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Dementia in an aging Society

The increased life expectancy of people in industrialised nations is linked to a rise in age-related illnesses, most notably neurodegenerative diseases such as Alzheimer's, Parkinson's and Huntington's diseases as well as Frontotemporal Dementia and Prion diseases. This has both economic and social consequences for society and represents a heavy burden on public healthcare systems. Altogether, there are over 24 million individuals suffering from dementia worldwide, of which 1.2 million live in Germany. The demographic evolution in the ageing industrial nations, but also – most pointedly – the increasing life expectancy in developing and emerging economies mean that the number of cases will double every 20 years. Thus 80 million people are expected to be affected in 2040, of which approximately 2 million in Germany.

The aim of the "Dementia in Society" research focus is to correlate the findings of basic and clinical research on neurodegenerative diseases with social sciences and humanities studies focused on an increasingly ageing society. Interdisciplinary discussions at the interface between these fields should replace the usually separate expert debates, thus fostering and reinforcing not only exchanges between the natural and the social sciences or humanities but also the debate between basic research and applied medicine in this domain.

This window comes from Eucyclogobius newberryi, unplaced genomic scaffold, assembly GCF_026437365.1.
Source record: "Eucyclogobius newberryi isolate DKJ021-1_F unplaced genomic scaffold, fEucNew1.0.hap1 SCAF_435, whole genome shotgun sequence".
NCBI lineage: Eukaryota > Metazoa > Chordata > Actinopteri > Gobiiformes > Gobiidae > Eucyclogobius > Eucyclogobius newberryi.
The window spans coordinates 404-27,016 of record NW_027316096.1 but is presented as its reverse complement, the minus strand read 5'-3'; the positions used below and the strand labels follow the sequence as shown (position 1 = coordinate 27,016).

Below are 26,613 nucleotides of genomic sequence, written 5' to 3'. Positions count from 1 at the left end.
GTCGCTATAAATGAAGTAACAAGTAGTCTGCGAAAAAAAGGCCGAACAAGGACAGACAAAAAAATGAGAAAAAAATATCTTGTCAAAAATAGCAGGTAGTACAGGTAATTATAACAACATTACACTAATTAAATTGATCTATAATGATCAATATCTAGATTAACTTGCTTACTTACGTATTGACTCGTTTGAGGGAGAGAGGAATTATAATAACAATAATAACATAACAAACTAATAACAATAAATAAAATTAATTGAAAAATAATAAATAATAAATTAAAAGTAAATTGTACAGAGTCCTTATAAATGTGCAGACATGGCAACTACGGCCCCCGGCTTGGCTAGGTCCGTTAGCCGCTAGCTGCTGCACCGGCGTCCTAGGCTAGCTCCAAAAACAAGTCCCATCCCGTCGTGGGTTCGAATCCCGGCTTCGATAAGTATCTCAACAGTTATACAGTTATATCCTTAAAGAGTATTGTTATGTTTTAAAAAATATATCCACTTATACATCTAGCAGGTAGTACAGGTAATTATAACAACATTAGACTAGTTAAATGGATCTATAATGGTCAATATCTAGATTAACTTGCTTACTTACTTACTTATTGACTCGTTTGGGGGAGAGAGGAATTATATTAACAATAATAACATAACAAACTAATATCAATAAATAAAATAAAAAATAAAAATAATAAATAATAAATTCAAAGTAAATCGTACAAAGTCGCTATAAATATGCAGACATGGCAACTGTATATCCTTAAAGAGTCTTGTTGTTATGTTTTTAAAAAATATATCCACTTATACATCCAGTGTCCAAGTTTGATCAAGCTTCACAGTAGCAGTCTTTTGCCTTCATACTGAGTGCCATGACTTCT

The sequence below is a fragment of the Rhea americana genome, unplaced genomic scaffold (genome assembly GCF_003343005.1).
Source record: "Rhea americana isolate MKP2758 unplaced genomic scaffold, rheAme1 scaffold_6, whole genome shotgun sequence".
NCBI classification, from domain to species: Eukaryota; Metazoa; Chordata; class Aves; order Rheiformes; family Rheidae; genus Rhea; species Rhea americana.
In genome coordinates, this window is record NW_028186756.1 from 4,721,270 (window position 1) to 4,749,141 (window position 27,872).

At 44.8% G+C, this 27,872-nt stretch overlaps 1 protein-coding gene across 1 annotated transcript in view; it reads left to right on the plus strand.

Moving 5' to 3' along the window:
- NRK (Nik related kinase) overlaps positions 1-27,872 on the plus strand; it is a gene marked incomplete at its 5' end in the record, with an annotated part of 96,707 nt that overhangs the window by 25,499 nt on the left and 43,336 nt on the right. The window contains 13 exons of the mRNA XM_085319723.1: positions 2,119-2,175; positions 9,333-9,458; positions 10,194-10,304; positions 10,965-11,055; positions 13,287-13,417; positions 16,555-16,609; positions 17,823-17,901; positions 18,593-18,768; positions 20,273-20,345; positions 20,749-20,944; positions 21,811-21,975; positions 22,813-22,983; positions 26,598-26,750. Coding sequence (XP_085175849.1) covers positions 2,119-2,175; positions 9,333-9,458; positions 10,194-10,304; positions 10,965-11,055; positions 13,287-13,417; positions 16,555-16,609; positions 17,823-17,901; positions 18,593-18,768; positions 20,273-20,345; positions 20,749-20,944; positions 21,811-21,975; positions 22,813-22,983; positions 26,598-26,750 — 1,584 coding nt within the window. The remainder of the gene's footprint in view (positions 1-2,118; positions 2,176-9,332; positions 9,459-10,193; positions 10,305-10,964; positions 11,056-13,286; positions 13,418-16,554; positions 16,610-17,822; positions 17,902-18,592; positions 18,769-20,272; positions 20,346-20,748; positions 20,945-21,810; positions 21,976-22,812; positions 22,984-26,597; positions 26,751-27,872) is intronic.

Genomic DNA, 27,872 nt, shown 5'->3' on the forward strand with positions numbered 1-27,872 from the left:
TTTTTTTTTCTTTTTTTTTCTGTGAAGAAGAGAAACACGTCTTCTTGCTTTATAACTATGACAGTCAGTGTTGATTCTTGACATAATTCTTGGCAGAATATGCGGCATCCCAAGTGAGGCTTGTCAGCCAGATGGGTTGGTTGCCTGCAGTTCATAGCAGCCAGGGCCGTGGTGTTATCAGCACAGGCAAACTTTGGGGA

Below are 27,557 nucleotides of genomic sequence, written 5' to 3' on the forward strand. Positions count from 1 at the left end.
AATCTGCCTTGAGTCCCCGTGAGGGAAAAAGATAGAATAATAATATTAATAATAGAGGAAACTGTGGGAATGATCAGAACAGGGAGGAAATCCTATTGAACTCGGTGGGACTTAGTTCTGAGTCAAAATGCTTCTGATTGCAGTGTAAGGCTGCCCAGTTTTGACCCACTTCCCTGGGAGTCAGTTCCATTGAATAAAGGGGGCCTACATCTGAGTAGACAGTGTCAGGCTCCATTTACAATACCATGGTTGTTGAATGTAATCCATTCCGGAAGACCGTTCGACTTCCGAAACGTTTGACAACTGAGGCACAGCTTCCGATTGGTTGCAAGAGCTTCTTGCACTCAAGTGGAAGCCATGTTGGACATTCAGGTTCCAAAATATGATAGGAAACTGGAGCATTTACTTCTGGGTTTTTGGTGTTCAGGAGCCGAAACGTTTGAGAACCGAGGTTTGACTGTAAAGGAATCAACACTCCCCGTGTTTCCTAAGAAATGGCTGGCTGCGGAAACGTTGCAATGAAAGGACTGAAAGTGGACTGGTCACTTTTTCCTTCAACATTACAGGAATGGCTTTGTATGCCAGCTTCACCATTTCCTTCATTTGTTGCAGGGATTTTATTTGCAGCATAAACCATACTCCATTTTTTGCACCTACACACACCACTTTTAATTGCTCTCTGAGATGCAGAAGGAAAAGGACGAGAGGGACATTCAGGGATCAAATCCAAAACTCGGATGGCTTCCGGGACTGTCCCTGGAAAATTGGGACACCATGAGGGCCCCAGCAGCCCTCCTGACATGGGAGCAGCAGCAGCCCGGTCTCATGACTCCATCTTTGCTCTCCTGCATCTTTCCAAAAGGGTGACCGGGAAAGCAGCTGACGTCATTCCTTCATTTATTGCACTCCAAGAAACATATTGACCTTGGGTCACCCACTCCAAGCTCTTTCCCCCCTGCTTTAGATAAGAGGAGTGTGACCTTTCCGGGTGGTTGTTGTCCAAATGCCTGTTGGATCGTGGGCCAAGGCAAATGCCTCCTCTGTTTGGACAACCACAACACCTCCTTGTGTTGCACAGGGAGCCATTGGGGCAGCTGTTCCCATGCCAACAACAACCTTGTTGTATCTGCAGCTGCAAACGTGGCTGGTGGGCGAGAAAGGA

• Prof. Dr. Christian Haass
    (Faculty of Medicine, Biochemistry, LMU and Speaker of DZNE (Deutschen Zentrum für Neurodegenerative Erkrankungen, Munich)

Working Group

Visiting Fellows

  • Dr. Thomas Bak
    (School of Philosophy, Psychology and Language Sciences, The University of Edinburgh, Scotland, UK)
  • Dr. Karen Croot
    (School of Psychology, University of Sydney, Australia)



CAS<sup>Video</sup> – LogoPlease find video recordings of this Research Focus here: CASVideo – Dementia in Society.